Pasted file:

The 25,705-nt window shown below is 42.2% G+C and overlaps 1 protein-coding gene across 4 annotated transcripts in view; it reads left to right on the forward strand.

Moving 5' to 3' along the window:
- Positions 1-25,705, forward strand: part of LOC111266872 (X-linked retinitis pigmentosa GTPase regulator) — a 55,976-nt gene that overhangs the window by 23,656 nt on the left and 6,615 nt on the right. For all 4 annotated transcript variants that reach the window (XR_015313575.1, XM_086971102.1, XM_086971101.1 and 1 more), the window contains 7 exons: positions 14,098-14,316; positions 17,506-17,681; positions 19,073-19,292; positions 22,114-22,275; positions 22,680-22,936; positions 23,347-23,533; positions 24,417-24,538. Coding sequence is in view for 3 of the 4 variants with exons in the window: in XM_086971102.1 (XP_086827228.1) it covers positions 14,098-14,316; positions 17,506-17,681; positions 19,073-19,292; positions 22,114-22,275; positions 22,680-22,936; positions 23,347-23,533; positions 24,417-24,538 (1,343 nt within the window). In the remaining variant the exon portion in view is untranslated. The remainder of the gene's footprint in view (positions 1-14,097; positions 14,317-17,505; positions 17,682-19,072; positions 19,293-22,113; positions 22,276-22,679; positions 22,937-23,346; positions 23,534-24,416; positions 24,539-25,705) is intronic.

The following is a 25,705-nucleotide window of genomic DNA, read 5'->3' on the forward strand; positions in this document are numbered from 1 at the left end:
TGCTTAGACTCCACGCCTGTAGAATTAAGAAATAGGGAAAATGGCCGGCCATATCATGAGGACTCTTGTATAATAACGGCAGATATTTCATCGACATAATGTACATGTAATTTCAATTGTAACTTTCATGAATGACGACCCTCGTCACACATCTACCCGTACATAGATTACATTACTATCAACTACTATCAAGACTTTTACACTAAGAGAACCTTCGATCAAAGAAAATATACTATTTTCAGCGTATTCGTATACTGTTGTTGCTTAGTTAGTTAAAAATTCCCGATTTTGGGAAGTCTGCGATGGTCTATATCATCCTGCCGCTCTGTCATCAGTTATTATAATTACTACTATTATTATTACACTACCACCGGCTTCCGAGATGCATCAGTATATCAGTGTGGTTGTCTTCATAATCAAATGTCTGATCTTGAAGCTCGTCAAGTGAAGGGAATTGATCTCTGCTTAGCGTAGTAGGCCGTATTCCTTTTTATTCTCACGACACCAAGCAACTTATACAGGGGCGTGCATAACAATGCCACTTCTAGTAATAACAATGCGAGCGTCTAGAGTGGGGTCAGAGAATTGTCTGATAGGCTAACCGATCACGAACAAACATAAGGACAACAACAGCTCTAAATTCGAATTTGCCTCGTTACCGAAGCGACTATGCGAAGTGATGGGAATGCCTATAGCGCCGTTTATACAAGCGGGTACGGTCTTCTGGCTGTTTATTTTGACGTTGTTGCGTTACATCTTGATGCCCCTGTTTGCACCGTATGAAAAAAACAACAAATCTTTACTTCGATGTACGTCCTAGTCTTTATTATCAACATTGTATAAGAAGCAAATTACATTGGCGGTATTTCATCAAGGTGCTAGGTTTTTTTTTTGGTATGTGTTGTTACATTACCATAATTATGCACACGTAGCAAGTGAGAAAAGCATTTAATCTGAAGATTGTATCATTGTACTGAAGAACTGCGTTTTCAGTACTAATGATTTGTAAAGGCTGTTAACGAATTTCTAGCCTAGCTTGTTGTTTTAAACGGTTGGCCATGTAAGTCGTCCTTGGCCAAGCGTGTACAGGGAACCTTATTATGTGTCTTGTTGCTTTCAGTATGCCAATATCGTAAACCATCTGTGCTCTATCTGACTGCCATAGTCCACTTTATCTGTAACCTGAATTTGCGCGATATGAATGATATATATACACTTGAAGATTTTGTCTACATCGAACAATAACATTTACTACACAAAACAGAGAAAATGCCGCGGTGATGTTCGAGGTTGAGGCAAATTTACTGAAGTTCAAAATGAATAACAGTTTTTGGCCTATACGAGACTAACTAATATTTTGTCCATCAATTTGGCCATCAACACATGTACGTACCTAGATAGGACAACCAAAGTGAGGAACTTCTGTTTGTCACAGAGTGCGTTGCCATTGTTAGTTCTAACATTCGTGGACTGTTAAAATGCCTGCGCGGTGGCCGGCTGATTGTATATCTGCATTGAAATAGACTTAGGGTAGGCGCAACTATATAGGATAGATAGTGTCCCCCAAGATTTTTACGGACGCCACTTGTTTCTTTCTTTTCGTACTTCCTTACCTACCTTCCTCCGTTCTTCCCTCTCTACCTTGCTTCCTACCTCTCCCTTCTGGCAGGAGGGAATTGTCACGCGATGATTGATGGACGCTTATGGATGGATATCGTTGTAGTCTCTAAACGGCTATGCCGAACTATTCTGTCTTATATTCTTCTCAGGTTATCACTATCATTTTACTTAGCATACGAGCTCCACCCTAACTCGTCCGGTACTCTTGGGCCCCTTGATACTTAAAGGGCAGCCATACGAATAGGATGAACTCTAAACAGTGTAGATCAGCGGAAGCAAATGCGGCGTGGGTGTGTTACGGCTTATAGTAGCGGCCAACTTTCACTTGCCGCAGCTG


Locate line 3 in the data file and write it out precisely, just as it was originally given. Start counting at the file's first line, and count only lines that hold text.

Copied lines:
- Positions 1-25,705, forward strand: part of LOC111266872 (X-linked retinitis pigmentosa GTPase regulator) — a 55,976-nt gene that overhangs the window by 23,656 nt on the left and 6,615 nt on the right. For all 4 annotated transcript variants that reach the window (XR_015313575.1, XM_086971102.1, XM_086971101.1 and 1 more), the window contains 7 exons: positions 14,098-14,316; positions 17,506-17,681; positions 19,073-19,292; positions 22,114-22,275; positions 22,680-22,936; positions 23,347-23,533; positions 24,417-24,538. Coding sequence is in view for 3 of the 4 variants with exons in the window: in XM_086971102.1 (XP_086827228.1) it covers positions 14,098-14,316; positions 17,506-17,681; positions 19,073-19,292; positions 22,114-22,275; positions 22,680-22,936; positions 23,347-23,533; positions 24,417-24,538 (1,343 nt within the window). In the remaining variant the exon portion in view is untranslated. The remainder of the gene's footprint in view (positions 1-14,097; positions 14,317-17,505; positions 17,682-19,072; positions 19,293-22,113; positions 22,276-22,679; positions 22,937-23,346; positions 23,534-24,416; positions 24,539-25,705) is intronic.